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Creating two-point perspective on the computer. (pixel Palette).

Students need to be knowledgeable about using computer tools to create artwork. I want my students to be prepared for commercial art employment, and it seems that commercial art is mainly being done on the computer.

With this in mind, I introduced my fourth- and fifth-grade students to two-point perspective. Using the painting document of Claris Works, they created a two-point building, embellished by their creative ideas, on the computer.

Our computer lab is equipped with Macintosh computers, and Claris Works has been installed on every hard drive. Claris Works contains a word processor, data base, spreadsheet and charting functions, as well as paint and communication tools. This software package is available in both Mac and Windows.

PROCEDURE We looked at Gustave Cailebotte's Paris Street, Rainy Day and Charles Burchfield's Rainy Day, both of which contain a building shown in two-point perspective. In each painting I showed the students where the two points were on the horizon line and how the upper and lower slanted lines of the building were lined up with those two points.

After demonstrating how to draw a two-point perspective building on the overhead projector, I instructed students to draw a building using pencils and paper. Then I showed students how to draw the building on the computer, and I gave the following directions:

1) Use the line tool to draw the horizon line. Pressing the shift key while drawing will produce a straight line.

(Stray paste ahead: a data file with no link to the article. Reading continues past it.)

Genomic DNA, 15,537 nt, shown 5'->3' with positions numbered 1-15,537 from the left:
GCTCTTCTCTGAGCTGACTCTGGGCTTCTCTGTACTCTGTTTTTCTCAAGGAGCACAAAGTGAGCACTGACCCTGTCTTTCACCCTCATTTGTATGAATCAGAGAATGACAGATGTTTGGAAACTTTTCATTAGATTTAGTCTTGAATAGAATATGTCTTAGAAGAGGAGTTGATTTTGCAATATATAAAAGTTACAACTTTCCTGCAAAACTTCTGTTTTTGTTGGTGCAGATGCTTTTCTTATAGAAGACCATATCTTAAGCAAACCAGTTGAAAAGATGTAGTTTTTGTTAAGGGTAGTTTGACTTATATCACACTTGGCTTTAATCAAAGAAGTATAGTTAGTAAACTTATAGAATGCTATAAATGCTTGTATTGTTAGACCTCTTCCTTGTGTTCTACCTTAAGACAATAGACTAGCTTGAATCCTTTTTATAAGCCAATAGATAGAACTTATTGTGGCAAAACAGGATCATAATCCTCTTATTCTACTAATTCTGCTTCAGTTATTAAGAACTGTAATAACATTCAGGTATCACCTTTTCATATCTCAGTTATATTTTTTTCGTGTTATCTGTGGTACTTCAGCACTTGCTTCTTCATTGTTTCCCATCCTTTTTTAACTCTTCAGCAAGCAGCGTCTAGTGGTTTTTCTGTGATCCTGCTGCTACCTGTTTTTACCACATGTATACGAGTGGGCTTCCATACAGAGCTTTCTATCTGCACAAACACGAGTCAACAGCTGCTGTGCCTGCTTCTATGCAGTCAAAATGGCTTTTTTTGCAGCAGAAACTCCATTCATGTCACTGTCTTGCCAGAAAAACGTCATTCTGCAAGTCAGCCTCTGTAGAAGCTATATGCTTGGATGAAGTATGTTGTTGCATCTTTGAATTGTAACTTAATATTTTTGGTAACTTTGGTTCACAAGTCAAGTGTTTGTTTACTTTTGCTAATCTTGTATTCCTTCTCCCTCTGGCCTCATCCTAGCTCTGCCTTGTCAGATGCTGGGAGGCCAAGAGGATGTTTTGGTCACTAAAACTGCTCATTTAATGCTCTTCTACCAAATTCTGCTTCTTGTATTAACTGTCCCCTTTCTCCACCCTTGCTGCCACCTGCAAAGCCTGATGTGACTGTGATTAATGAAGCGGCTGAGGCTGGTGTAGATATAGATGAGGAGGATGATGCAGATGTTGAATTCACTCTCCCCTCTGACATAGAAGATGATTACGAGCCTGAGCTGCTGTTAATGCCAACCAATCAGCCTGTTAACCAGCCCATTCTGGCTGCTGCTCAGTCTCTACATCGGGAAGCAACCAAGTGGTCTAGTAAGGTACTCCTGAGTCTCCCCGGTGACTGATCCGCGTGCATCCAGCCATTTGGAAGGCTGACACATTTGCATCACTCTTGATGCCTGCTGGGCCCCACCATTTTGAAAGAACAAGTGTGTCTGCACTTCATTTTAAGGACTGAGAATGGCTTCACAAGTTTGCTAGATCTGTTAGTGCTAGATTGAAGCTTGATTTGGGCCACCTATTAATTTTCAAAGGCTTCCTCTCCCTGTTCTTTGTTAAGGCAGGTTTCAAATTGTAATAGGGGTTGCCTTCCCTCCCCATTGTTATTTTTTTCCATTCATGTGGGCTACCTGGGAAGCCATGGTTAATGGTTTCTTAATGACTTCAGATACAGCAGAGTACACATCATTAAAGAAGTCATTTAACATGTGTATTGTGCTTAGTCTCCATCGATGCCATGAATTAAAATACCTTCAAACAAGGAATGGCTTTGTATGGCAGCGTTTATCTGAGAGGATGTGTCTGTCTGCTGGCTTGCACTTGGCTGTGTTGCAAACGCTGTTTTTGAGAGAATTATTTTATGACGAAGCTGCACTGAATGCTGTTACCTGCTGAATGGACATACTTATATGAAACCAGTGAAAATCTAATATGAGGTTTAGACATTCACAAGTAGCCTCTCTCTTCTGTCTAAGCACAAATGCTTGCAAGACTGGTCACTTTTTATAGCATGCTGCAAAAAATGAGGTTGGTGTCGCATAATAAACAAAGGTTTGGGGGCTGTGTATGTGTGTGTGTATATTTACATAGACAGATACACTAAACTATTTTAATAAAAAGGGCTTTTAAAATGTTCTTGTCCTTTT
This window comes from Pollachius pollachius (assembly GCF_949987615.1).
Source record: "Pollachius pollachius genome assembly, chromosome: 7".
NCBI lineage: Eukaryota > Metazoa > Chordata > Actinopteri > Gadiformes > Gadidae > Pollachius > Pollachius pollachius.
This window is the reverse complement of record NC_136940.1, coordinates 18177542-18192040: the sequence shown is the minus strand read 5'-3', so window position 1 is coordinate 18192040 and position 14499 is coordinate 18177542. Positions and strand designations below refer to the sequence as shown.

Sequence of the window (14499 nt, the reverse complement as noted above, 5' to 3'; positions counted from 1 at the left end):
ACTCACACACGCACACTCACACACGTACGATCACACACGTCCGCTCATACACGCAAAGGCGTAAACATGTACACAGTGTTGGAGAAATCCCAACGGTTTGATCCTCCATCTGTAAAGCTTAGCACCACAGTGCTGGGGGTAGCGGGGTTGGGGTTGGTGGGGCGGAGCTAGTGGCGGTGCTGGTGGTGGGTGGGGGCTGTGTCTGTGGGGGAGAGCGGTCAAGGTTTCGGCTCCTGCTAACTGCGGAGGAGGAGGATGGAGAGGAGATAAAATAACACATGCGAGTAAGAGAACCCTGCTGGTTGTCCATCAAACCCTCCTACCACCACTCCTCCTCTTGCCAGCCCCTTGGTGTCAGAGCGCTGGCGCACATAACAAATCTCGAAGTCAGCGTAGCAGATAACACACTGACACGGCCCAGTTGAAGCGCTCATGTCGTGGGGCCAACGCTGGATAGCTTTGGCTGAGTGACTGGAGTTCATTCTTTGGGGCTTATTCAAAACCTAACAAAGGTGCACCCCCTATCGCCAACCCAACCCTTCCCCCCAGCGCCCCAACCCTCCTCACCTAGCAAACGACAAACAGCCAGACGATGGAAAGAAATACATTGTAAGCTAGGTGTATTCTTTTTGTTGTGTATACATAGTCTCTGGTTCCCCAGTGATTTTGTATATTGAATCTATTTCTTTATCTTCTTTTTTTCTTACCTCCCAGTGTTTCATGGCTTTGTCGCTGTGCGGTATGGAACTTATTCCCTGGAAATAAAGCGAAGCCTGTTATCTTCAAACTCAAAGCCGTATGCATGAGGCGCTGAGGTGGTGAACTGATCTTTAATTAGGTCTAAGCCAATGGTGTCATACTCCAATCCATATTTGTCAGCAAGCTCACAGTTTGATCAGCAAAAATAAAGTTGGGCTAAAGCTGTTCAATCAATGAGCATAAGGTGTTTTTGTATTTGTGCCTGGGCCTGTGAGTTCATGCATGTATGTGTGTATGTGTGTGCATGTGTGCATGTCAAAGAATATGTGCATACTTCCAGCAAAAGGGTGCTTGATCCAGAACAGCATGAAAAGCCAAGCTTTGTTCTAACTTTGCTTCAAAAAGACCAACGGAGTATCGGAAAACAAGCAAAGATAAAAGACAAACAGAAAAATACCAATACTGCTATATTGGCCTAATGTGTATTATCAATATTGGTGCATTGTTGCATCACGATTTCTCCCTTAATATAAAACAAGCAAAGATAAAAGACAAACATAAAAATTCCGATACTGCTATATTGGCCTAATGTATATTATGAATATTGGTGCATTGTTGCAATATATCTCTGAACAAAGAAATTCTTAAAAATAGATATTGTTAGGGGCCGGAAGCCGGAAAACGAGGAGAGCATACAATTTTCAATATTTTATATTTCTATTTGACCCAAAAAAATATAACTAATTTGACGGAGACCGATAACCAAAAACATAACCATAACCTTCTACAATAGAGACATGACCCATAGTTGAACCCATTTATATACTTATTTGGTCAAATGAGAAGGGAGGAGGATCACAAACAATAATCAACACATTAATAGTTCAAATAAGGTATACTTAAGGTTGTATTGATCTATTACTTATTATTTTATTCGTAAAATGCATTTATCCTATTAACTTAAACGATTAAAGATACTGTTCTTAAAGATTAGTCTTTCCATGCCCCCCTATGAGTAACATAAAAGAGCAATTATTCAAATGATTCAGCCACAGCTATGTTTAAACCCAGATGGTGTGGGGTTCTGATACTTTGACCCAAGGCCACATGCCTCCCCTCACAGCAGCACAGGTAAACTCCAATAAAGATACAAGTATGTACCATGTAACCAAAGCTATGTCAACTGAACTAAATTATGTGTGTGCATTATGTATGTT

2) To obtain the two points, place a point on top of the horizon line close to each end with the pencil tool. I suggested placing the points on top of the line so that they could be erased later without erasing the horizon line.

3) Draw a vertical line that extends above and below the horizon line to create the front corner of the building. One vertical line will give a sharp corner, while two vertical lines will give a flat surface.

4) Draw slanted lines from the top and bottom of the vertical line to the points on both sides with the line tool.

5) Using the line tool, draw a vertical line from the upper to the lower slanted line on both ends to form the back corners of the building.

6) With the eraser tool, erase the upper and lower slanted lines that extend from the back corners to the points.

7) Use the line tool to draw lines from the front corner to the point on both sides to form sections on the surface of the building. By clicking on "Show Rulers" under "View," sections can be evenly spaced by using the vertical ruler. Again, use the eraser tool to erase the slanted lines extending from the building to the points.

9) Add your creative ideas by using the computer tools that will best serve the purpose. To this end, I encouraged students to draw an object overlapping the building to promote unity and interest.

ACCELERATING SKILLS Students enjoy clicking on the icons and experimenting to discover the creative possibilities of the various tools. In their concentration, they seemed to be mesmerized in front of the screen. They appreciated the fact that they could click on "Undo" under "Edit" and eliminate their last choice.

Students did a great job drawing a two-point perspective building and adding their imaginative ideas, while accelerating their drawing skills using computer art tools.

Berniece Patterson teaches art at Woodrow Wilson Elementary School in Denton, Texas.
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Title Annotation:teaching computer art
Author:Patterson, Berniece
Publication:Arts & Activities
Article Type:Brief Article
Geographic Code:1USA
Date:May 1, 2002
Words:574
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